Does Distributed Power Management impose any requirements on the server hardware?
Generally speaking, most servers capable of running modern hypervisors like VMware ESXi and supporting automated resource distribution tools like Distributed Resource Scheduler (DRS) should also possess the basic requirements to support a power management method that is acceptable to manage a power-off (ACPI S5) state through Distributed Power Management (DPM).
One of the most popular methods of power management is wake-on-LAN (WOL), which uses control packets sent over the LAN from other clustered servers. The server's NIC, motherboard and BIOS must support WOL, and the NIC may need to auto-negotiate from 1 GigE down to a slower speed when powering down, meaning auto-negotiation should be enabled where possible. Ultimately, there are just too many network adapters, server models and BIOS versions to guarantee seamless WOL functionality on every possible combination of devices. IT architects should test WOL functionality before deploying the capability in production, or when upgrading servers and network components to ensure continued operation. This will help to prevent a new NIC or server from inadvertently "breaking" WOL operation.
Instead of WOL, DPM can also utilize out-of-band systems management technologies, including the Intelligent Platform Management Interface (IPMI) or dedicated hardware management platforms such as HP's Integrated Lights-Out (iLO). However, both of these methods rely on proper configuration of the server's baseboard management controller (BMC) to allow external power control. This is another case where suitable testing will help ensure that DPM performs as expected and delivers the anticipated benefits.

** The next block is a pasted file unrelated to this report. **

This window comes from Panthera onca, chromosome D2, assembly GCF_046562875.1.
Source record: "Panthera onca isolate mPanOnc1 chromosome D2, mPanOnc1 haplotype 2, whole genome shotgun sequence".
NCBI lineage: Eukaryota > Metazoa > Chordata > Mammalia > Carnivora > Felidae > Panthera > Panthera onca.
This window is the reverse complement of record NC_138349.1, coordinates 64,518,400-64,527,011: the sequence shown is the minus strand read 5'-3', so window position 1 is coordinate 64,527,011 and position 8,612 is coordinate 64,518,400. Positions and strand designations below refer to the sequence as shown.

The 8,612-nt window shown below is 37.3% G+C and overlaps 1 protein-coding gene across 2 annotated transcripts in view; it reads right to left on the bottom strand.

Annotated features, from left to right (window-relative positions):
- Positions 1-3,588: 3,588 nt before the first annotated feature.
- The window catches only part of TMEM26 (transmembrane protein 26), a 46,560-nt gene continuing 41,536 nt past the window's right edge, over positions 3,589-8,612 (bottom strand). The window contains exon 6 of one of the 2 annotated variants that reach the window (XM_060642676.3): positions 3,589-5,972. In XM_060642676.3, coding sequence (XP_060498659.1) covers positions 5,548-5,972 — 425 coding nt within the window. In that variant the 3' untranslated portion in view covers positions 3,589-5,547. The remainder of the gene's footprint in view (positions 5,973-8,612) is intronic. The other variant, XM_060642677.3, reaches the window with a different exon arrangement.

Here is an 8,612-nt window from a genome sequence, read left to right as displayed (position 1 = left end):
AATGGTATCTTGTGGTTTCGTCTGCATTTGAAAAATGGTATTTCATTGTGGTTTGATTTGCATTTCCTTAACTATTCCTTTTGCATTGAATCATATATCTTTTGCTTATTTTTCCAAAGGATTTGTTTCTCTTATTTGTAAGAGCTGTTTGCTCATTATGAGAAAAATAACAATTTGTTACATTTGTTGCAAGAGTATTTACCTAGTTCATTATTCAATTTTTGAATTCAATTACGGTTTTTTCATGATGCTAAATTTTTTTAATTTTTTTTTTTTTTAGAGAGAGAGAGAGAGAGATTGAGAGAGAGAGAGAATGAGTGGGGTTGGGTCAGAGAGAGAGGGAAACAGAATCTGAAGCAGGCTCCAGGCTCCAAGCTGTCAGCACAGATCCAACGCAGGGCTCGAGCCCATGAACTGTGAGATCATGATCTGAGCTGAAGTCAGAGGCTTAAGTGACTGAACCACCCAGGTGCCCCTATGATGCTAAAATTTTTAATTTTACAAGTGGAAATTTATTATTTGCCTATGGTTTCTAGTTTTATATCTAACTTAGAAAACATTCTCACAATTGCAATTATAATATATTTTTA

If the server is not currently capable of supporting ACPI S5 power control through DPM, it is still possible to use DRS independently without DPM by allowing the emptied server to use its own power-down mechanisms. For example, most modern servers will place idle processors in a C1 halt state -- saving power by not using the processor cores -- or use lower voltage and clock frequency settings to reduce processor power use, which is sometimes called processor throttling. In addition, the server may use a native "standby" mode (ACPI S3), which suspends the system to RAM. While all of these alternate methods can reduce the server's energy use, the system will still use more energy than if it were turned off. This deep savings is what makes DPM so appealing for busy virtualized environments.
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